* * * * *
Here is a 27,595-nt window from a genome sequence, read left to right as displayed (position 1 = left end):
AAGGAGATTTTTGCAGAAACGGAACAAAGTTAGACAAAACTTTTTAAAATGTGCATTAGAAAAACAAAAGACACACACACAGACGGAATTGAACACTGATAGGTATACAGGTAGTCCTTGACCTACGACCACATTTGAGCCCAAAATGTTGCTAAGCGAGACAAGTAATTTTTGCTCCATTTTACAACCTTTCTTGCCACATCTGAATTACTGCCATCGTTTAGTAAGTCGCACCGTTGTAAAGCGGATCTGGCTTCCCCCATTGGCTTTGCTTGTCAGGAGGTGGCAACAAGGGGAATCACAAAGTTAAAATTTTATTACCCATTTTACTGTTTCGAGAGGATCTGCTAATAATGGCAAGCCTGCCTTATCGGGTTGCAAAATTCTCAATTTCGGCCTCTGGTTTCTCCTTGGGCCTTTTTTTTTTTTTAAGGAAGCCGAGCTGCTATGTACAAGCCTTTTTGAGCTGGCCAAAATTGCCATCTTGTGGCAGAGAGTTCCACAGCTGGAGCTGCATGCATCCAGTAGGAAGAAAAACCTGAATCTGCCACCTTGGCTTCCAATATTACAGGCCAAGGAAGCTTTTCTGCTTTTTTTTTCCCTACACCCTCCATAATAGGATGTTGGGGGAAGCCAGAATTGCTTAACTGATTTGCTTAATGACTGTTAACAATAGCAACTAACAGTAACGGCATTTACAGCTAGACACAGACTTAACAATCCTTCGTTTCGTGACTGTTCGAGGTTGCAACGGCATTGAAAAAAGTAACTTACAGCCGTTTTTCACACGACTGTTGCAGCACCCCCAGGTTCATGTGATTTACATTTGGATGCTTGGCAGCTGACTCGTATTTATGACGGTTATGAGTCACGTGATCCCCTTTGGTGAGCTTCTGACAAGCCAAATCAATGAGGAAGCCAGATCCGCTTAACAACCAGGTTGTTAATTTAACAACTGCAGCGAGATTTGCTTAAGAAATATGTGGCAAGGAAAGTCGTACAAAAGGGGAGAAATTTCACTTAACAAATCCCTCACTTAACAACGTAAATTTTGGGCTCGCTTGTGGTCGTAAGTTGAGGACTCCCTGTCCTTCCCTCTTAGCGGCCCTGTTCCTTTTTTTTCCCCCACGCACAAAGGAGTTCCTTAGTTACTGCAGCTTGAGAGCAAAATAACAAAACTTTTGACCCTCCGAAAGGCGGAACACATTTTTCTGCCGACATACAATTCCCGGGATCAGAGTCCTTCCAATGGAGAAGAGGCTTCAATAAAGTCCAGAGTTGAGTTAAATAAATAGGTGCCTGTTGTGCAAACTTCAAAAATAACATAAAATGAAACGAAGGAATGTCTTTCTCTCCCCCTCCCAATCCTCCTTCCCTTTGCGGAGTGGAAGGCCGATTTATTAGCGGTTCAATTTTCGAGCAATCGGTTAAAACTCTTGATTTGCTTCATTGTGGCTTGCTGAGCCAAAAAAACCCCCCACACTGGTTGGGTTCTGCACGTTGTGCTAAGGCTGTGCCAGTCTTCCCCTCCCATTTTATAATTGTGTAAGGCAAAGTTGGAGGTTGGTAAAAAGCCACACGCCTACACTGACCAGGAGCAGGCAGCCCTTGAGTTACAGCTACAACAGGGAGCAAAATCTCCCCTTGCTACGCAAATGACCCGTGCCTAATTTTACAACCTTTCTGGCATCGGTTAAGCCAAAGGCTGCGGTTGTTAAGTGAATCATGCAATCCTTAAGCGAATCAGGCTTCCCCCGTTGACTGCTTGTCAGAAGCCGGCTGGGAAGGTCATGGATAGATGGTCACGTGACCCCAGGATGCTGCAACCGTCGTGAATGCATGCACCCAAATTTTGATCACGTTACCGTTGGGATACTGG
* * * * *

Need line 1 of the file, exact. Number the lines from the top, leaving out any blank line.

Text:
Here is a 27,595-nt window from a genome sequence, read left to right as displayed (position 1 = left end):